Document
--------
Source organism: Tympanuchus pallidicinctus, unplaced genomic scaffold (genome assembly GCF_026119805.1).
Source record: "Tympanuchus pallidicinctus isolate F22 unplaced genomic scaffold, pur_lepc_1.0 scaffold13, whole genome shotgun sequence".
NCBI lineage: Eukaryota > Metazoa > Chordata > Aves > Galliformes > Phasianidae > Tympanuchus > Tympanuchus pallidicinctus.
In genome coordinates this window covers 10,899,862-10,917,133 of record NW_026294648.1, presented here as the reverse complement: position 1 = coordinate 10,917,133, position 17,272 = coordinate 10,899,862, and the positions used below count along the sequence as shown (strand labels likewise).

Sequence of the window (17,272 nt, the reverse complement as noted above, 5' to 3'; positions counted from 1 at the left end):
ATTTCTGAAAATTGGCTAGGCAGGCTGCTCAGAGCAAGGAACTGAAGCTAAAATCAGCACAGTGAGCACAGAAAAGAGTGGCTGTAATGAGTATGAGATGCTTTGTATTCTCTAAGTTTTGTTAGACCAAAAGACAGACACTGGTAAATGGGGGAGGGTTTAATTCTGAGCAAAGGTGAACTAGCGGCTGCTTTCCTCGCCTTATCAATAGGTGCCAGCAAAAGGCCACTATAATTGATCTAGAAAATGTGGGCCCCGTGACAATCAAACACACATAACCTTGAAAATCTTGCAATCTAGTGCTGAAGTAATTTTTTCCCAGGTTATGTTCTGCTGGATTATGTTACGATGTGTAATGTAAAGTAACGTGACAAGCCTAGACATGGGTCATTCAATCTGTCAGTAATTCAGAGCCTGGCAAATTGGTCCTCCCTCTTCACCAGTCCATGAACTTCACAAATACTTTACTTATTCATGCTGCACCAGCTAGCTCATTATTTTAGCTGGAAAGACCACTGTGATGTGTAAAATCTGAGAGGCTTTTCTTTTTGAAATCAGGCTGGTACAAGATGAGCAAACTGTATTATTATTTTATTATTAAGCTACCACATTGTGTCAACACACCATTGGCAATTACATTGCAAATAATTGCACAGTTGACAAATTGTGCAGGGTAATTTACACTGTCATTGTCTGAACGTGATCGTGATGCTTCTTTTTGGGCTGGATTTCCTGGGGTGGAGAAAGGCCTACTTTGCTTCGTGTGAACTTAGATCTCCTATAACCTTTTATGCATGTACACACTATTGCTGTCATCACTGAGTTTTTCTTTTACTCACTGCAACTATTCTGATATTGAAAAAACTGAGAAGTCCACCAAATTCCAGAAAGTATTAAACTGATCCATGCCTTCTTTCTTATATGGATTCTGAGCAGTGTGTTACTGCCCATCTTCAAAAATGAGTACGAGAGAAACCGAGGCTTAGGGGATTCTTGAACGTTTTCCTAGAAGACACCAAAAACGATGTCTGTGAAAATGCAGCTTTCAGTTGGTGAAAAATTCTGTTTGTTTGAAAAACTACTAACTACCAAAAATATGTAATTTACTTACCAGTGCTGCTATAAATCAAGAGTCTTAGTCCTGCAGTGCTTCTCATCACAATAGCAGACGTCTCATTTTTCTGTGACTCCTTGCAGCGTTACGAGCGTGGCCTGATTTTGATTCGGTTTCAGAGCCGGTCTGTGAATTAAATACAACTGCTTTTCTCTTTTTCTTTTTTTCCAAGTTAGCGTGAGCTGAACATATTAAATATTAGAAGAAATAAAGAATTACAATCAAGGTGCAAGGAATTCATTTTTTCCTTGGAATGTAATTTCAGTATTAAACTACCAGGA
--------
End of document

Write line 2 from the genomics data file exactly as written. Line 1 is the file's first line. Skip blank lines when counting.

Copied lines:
Source record: "Tympanuchus pallidicinctus isolate F22 unplaced genomic scaffold, pur_lepc_1.0 scaffold13, whole genome shotgun sequence".